The Rise of India’s Middle Class: A Force to Reckon With
Excerpts from Introductory Remarks on the release of PRICE’s report “The Rise of India’s Middle Class”
There has been a surge of interest in the Indian middle class in recent years, but there is little agreement on who they are or how numerous they are. The size of the middle class, the characteristics of its members, and their roles depend on how we define them. Those in the middle class are indeed often defined by their income or consumption levels. In most countries, household surveys only collect information on one of these, and they are often treated interchangeably, although they should not be.
This report moves beyond thinking about Indians simply in terms of the poor-non-poor divide and instead begins to consider the pathways toward the middle class. This report is a companion report to the earlier one as it examines what happens once households have moved out of poverty and vulnerability. It takes a more nuanced look at the detailed income distribution in India.
We define the middle class as those who enjoy economic security. This means they are free from worry about monetary poverty and, as a consequence, are using their disposable income for discretionary consumption rather than subsistence. One definition of the middle class is that it comprises those whose income level is sufficient to allow them to enjoy economic security and who are safe from falling back into poverty or vulnerability.
This has several advantages. First, it is conceptually grounded in the notion of economic security. Second, what counts as economic security has been developed in the Indian context, rather than by using global benchmarks that may be less relevant. Third, it allows behaviors and characteristics of the middle class to be explored empirically, rather than being pre-determined to define its members, as behavioral definitions do.
The major findings/Takeaways
- The middle class is the fastest-growing major segment of the Indian population in both percentage and absolute terms, rising at 6.3 percent per year and 338 million between 1995 and 2021. It now represents 31 percent of the population and is expected to be 38 percent by 2031 and 60 percent in 2047.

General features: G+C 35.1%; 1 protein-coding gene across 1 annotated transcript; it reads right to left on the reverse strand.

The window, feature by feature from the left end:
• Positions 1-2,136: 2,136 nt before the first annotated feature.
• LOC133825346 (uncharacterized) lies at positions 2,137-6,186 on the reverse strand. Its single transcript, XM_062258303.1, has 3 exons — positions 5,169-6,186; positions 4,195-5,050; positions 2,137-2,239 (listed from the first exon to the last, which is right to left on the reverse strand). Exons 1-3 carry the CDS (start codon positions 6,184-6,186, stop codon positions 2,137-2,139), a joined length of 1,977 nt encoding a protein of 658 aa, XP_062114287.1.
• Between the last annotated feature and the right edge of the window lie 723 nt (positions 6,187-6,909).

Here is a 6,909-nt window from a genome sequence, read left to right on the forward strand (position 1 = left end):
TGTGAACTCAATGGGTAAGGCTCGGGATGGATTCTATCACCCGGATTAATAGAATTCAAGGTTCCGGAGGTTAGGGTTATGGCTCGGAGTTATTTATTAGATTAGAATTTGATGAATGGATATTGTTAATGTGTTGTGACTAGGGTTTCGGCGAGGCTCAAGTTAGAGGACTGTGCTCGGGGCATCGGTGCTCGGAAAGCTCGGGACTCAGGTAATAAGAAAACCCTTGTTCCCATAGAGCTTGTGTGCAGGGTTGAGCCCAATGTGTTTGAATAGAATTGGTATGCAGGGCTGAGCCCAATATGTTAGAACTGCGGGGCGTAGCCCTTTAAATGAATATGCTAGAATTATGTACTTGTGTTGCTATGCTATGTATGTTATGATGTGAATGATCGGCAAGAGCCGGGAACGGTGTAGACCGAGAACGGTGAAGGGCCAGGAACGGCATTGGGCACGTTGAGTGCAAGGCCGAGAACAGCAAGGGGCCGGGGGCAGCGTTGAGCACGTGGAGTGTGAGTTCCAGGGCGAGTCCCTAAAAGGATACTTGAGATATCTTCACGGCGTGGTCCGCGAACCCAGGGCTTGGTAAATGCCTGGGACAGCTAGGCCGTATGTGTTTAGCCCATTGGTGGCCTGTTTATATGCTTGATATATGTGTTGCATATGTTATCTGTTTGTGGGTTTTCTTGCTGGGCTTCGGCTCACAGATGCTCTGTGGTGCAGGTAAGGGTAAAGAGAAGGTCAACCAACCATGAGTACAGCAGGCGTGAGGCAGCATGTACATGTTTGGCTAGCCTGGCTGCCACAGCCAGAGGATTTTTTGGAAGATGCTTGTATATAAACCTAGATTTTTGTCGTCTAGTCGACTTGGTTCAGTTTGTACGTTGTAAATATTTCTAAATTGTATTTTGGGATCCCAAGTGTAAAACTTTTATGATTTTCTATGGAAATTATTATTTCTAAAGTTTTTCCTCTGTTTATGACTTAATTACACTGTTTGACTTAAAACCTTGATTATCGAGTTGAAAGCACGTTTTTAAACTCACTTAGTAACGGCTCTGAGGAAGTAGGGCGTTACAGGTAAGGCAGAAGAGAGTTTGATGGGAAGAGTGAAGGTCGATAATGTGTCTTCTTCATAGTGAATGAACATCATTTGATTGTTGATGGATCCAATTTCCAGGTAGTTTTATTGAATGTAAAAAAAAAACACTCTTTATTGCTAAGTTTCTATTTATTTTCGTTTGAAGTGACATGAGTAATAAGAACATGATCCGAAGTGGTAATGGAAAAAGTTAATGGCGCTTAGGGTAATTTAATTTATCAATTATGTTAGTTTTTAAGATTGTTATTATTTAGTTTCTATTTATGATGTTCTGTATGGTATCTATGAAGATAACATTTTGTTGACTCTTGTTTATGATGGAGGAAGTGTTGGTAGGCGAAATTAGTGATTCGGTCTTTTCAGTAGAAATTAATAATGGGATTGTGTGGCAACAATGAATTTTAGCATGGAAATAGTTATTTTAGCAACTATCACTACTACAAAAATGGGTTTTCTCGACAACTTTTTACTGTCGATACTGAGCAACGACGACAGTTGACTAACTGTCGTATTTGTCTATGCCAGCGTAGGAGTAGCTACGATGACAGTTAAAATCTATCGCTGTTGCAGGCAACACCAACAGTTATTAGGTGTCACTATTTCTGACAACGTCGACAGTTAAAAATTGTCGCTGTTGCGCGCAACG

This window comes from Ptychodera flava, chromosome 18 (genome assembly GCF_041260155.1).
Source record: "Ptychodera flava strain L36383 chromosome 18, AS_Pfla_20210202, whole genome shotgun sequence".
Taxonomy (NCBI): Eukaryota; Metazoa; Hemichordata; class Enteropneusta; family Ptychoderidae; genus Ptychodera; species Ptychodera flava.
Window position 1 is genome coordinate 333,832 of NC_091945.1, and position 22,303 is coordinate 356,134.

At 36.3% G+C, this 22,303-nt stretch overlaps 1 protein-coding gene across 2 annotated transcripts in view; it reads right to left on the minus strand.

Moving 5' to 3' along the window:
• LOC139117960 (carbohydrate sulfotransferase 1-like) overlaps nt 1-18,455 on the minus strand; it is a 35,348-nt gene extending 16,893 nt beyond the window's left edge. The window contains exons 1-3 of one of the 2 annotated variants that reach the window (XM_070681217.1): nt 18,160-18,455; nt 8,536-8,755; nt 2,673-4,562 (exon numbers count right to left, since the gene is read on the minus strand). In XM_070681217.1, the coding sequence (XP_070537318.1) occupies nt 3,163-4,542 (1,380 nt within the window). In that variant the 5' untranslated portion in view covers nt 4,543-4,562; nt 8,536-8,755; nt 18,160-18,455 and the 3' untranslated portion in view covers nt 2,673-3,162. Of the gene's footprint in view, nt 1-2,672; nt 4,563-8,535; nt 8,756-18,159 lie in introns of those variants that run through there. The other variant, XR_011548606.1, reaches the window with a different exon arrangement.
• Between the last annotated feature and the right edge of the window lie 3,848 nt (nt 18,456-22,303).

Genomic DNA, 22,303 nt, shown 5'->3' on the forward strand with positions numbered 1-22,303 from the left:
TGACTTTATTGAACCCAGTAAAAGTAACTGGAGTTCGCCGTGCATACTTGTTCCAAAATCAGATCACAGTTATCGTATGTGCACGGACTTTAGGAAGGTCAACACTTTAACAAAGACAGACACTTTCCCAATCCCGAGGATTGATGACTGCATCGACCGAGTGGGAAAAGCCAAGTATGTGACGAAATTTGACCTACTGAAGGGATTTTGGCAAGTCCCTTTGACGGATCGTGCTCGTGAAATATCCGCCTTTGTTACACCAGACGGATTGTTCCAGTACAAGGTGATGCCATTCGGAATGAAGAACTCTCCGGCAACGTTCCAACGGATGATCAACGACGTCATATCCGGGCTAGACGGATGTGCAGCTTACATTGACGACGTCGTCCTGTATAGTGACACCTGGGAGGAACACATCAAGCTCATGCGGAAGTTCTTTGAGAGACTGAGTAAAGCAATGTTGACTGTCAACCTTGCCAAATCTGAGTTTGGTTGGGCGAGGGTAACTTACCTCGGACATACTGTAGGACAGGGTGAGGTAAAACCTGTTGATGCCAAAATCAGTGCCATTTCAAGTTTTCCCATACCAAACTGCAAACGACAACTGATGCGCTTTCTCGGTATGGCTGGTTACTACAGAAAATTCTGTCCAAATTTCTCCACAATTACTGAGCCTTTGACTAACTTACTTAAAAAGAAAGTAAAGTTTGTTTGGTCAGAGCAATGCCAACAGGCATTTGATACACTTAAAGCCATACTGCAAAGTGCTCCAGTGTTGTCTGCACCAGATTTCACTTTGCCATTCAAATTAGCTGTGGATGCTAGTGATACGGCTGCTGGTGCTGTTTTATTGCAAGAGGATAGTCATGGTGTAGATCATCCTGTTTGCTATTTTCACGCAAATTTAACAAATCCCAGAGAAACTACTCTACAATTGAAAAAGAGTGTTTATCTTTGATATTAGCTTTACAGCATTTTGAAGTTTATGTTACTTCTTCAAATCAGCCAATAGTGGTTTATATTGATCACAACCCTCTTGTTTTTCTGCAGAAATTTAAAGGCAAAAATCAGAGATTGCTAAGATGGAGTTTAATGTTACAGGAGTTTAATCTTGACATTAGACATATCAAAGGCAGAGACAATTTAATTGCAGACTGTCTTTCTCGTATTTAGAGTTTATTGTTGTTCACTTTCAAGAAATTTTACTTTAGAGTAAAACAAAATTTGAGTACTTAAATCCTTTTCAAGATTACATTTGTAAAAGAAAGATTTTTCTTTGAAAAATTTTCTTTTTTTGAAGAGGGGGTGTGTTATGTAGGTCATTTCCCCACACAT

- By 2030, India will add about 75 million middle-class and 25 million rich households, the total share of these segments will be 56 percent.
- Poverty elimination is becoming a reality. Income growth will have an even more positive aspect as India will lift nearly 25 million households out of poverty; only about 6 percent of households will be categorised as destitute by 2031, down from 15 percent today.
- Growth in income will transform India from an aspirers-led economy to a truly middle-class driven one -- growing from $2.2T in 2021 to $7.1T in 2031 -- and consumer spending rising from $1.9 trillion to nearly $5.2 trillion by 2031.
- Rising incomes and the expansion of middle-class and high-income segments will reshape future consumption. The middle class will drive 55 percent of the incremental consumption. Middle-class and rich households will drive nearly $2.7 trillion of incremental consumption spend by 2030-31.
- Many Indias will drive consumption growth and the urban-rural divide will diminish significantly. Rural India will drive 55 percent of the incremental consumption in 2031.
- States’ income level determines the types of jobs and quantum of earnings. While Maharashtra and Delhi have a high concentration of rich households, the growth rate of such households is much faster in states like Uttar Pradesh, West Bengal, and Andhra Pradesh.
- Urbanisation is key to prosperity. Mumbai and Delhi have a high concentration of rich households, but rich households are growing at a more hectic pace in boom towns such as Surat, Bangalore, Ahmedabad, and Pune.
- Metros, boom towns and most significantly ‘developed’ rural (+8-10 percent) will gradually increase their share of India’s income and consumption.
Destitutes: Those earning less than Rs. 125,000 per household per annum or around Rs 84 per person per day (US$ 3.29 per person per day in 2021 PPP-adjusted terms).
Aspirers: Those no longer living in poverty but are not yet economically secure, earning Rs. 125,000 to Rs. 500,000 per household per annum or between Rs. 84 and Rs. 298 per person per day (US$ 3.29-12.60 per person per day in 2021 PPP-adjusted terms).
Middle Class: Economically secure households with little chance of falling into poverty or vulnerability, earning Rs. 500,000 to Rs. 3,000,000 per household per annum or between Rs. 298 and Rs. 1,770 per person per day (US$ 12.60-76.16 per person per day in 2021 PPP-adjusted terms).
Rich: The wealthiest Indians who earn more than Rs. 3,000,000 per household per annum or Rs. 1,770 per person per day (>US$76.16 per person per day in 2021 PPP-adjusted terms).